Having difficulty learning how to strum? Here are a couple of thoughts for the beginning guitar player.
Probably the majority of songs we play are in 4/4 timing. This means the song’s timing is a series of 4 beats sections, or “4 quarter beats per measure”. Every count of 4 is a measure, and is simply counted like this 1-2-3-4-1-2-3-4-1-2-3-4-etc. The space of time between each number is the same.
Strumming Quarter Beats
Every time we count a quarter beat, we strum “down”. I recommend counting out loud while strumming down once per quarter beat.
Listen to this strumming pattern with the G and Cadd9 chords:
Strumming Eighth Beats
We can double time this by inserting a beat halfway between each quarter beat. Then all the beats become eighth beats. We count it like this 1 & 2 & 3 & 4 &, etc. To strum this, we would strum down when we say a number, and we would strum up when we say “&”. Make sure the spacing between each strum stays the same and consistent.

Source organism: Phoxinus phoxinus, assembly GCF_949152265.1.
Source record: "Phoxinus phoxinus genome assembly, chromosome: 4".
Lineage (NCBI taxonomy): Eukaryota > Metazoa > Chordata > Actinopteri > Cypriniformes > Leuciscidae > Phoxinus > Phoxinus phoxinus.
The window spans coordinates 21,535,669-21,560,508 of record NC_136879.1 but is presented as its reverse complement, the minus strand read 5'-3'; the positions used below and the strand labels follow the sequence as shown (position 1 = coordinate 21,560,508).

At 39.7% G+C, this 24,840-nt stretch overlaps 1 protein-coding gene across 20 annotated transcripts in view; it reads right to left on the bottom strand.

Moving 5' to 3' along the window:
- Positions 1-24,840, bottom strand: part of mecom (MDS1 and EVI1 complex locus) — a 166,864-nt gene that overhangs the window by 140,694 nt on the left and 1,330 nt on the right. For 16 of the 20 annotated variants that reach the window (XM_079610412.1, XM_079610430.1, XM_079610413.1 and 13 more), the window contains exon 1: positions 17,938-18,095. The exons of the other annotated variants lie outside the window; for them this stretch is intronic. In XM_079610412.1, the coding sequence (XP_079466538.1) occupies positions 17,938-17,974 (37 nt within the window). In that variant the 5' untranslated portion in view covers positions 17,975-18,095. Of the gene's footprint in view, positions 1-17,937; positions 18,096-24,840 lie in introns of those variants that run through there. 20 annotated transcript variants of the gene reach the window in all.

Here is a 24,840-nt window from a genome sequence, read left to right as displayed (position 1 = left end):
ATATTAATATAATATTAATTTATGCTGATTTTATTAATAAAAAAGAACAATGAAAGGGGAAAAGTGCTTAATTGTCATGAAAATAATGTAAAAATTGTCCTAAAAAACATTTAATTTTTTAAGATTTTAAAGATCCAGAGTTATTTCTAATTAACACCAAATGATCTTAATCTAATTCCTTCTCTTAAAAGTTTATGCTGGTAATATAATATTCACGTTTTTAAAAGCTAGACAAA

Listen to this eighth beat strumming pattern with the G and Cadd9 chords:
Accenting the First Beat in a Measure
Neither of the above strumming patterns sounds that great. However, by accenting the first beat of a measure, we can improve the sound of the pattern. We can accent the first beat by changing it to a quarter beat and count like this 1 2 & 3 & 4 & … Strum down on the numbers and up on the “&s” — also make sure the first beat is the same duration as “2 &” or “3 &” or “4 &”.
Listen to the G and Cadd9 chords played with an accented first beat:
Three Beats per Measure
Another popular pattern is 3/4 timing (three quarter beats per measure). We can take the above pattern and drop the 4th quarter beat, or the last two eight beats and count like this: 1 2 & 3 & … Again, strum down on a number, and up when you say “&”. Also, make sure the first beat has the same duration as the “2 &” and “3 &”.
Listen to the G and Cadd9 chords in 3/4 time with an accented first beat:
Please leave a comment with any questions you may have.